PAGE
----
[MUD-Dev] Logical MUD Areas

Brian Hook bwh at wksoftware.com
Sat May 5 01:28:17 New Zealand Standard Time 2001


At 10:24 AM 5/5/01 +1000, KevinL wrote:

> Idle thought: Would random creation of treasure destroy the
> collectables aspect (and hence a big part of the addictiveness) of a
> mud?  Do you need to have _some_ named/unique gear or monsters in
> there, so people can talk about them without referencing the stats?

This is a very important observation, because a lot of the complaints
in EQ, if fixed, would destroy the feel of EQ.

As much as people bitch about zoning, zones are natural meeting areas
near combat zones.  As much as people bitch about camping, camps are
natural meeting areas near combat zones.  As much as people bitch
about message spam, that's how people meet.  As much as people bitch
about unique loot, that's how people meet.  The collectability is
definitely a part of this.

There are shared stories implied by the possession of certain items.
If someone has a rubicite breastplate, you know how they came by it
(unless they're twinked, but that's another discussion).  I remember
when I was a low level ranger and saw my first high level ranger (way
early in the game, when rubicite was almost never seen), and he had a
GZ and all rubi...I was in absolute AWE.  Hell, I was in awe when I
could /who and see that someone was in Upper Guk, places I'd only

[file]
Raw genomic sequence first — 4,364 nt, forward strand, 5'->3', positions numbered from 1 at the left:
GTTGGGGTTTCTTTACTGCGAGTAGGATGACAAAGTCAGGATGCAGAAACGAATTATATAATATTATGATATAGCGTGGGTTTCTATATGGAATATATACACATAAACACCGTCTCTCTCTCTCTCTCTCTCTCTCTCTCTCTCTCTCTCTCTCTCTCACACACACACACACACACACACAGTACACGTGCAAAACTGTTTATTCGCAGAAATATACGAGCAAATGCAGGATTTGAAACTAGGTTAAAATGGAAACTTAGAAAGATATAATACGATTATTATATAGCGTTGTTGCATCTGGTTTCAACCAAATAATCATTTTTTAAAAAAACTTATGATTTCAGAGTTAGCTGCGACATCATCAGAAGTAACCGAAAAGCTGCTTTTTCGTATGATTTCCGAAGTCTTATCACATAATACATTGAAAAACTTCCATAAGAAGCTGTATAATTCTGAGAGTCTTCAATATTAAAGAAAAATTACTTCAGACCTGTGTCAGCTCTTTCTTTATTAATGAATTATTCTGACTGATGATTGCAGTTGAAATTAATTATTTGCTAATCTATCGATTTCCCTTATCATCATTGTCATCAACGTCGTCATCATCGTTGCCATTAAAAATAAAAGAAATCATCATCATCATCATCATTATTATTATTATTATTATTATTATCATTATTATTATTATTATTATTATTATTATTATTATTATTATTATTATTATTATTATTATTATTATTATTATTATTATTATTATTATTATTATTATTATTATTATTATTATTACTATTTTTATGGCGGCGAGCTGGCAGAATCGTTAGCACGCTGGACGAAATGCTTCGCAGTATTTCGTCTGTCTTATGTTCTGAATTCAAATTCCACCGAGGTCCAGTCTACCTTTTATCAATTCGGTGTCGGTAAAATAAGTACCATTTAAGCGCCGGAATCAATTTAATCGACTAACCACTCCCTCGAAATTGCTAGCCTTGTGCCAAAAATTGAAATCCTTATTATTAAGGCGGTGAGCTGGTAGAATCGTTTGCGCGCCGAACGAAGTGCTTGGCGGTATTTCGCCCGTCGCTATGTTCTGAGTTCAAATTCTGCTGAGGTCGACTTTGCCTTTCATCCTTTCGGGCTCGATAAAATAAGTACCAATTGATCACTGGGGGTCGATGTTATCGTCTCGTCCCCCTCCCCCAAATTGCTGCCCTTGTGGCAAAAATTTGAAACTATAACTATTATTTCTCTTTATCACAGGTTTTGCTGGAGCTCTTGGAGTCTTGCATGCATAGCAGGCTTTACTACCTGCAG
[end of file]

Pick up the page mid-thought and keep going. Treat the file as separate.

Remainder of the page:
heard about "in legend".

So let's take EQ and "fix" all its problems -- and don't get me wrong,
lots of it does need fixing -- such as the camping, named items, named
mobs, repeatable quests, etc.  There's no longer a Dvinn or Emperor
Crush or ghoul assassin to talk about back at the ranch, there's only
"Dark Elf Ambassador #2" or, even worse, some random encounter that
randomly dropped a randomly created item that might be useful.

  "Hey, Athamayn, what's that you got?"
  "It's a +4 Dagger, +2 Backstab"
  "Where'd you get it?"
  "Dropped off a DE rogue in the woods near Kelethin"
  "Oh.  I got a +1 longsword off a pop in that same area...hmm."

The personality kinda gets sucked out of it.

Car enthusiasts may recognize this.  Cars that are quirky,
problemetic, etc. have "personality".  Cars that are "perfect" are
considered incredibly sterile.

I'm not saying that you shouldn't strive for perfection, but I do want
to emphasize that "no-brainers" to fix aren't necessarily always
no-brainers.

Brian Hook

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